Vitamin D3 Supplementation and Childhood Diarrhea: A Randomized Controlled Trial
Adam R. Aluisio, MD, MSca,b,
Zabihullah Maroof, MD, MPH, PhDa,
Daniel Chandramohan, MBBS, MSc, PhDa,
Jane Bruce, MSca,
M. Zulf Mughal, MBChBc,
Zulfiqar Bhutta, MBBS, PhDd,
Gijs Walraven, MD, MPH, PhDe,
Mohammad I. Masher, MDf,
Jeroen H.J. Ensink, MSc, PhDa, and
Semira Manaseki-Holland, MBBS, MPH, PhDg
A Department of Disease Control, London School of Hygiene and Tropical Medicine, London, United Kingdom;
B Department of Emergency Medicine, SUNY Downstate Medical Center, Brooklyn, New York;
C Department of Pediatric Endocrinology, Royal Manchester Children’s Hospital, Manchester, United Kingdom;
D Division of Women and Child Health, Aga Khan University, Karachi, Pakistan;
E Community Health, Delegation of the Aga Khan Development Network Foundation, Gouvieux, France;
F Department of Paediatrics, Kabul Medical University, Kabul, Afghanistan; and
G School of Health and Population Sciences, College of Medical and Dental Sciences, University of Birmingham, Birmingham, Alabama
OBJECTIVE: To investigate the effect of vitamin D3 supplementation on the incidence and risk for first and recurrent diarrheal illnesses among children in Kabul, Afghanistan.
METHODS: This double-blind placebo-controlled trial randomized 3046 high-risk 1- to 11-month-old infants to receive 6 quarterly doses of oral vitamin D3 (cholecalciferol 100 000 IU) or placebo in inner city Kabul. Data on diarrheal episodes (≥3 loose/liquid stools in 24 hours) was gathered through active and passive surveillance over 18 months of follow-up. Time to first diarrheal illness was analyzed by using Kaplan-Meier plots. Incidence rates and hazard ratios (HRs) were calculated by using recurrent event Poisson regression models.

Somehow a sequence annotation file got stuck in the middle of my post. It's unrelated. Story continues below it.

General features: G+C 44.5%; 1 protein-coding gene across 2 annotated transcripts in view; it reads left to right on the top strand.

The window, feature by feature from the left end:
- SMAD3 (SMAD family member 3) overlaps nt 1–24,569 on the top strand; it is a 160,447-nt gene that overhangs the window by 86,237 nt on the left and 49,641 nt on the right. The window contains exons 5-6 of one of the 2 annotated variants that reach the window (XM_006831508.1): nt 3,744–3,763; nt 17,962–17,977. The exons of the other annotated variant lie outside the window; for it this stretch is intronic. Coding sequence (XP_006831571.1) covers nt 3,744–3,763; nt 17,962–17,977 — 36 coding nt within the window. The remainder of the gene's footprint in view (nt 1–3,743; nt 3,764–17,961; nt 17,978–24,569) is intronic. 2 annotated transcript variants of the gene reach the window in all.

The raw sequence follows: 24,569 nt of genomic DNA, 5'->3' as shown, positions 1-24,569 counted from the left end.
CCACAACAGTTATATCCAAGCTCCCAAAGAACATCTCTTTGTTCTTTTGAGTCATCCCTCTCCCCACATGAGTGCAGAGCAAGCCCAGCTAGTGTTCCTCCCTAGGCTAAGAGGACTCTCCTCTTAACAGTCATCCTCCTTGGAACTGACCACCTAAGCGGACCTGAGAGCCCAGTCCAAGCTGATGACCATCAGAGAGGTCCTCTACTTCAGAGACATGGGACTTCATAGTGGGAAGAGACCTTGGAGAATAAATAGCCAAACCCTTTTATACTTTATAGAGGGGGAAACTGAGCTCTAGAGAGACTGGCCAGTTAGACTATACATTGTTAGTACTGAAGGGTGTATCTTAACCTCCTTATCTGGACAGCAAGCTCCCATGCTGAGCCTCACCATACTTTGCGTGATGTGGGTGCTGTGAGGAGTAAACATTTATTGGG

RESULTS: No significant difference existed in survival time to first diarrheal illness (log rank P = .55). The incidences of diarrheal episodes were 3.43 (95% confidence interval CI, 3.28–3.59) and 3.59 per child-year (95% CI, 3.44–3.76) in the placebo and intervention arms, respectively. Vitamin D3 supplementation was found to have no effect on the risk for recurrent diarrheal disease in either intention-to-treat (HR, 1.05; 95% CI, 0.98–1.17; P = .15) or per protocol (HR, 1.05; 95% CI, 0.98–1.12; P = .14) analyses. The lack of preventive benefit remained when the randomized population was stratified by age groups, nutritional status, and seasons.
CONCLUSIONS: Quarterly supplementation with vitamin D3 conferred no reduction on time to first illness or on the risk for recurrent diarrheal disease in this study. Similar supplementation to comparable populations is not recommended. Additional research in alternative settings may be helpful in elucidating the role of vitamin D3 supplementation for prevention of diarrheal diseases.
Vitamin D levels decrease at an expodential rate. (see graph below)
Can expect than 33,000 IU monthly would have been of some benefit.
50,000 IU monthly or twice a month would have been even better.
See also VitaminDWiki
- 300000 IU of vitamin D every 3 months may not have been enough – July 2010
- 200,000 every 3 months (= 2222 IU daily) to achieve 20-30 ng target
- 100000 IU of vitamin D every three months had problems – 2011
- 2X more childhood diarrhea or ear infection if less than 20 ng of vitamin D – Jan 2013
- Take vitamin D3 daily, weekly, or bi-weekly had the following graphics
starting at 27 nanograms/ml, half life is about 50 days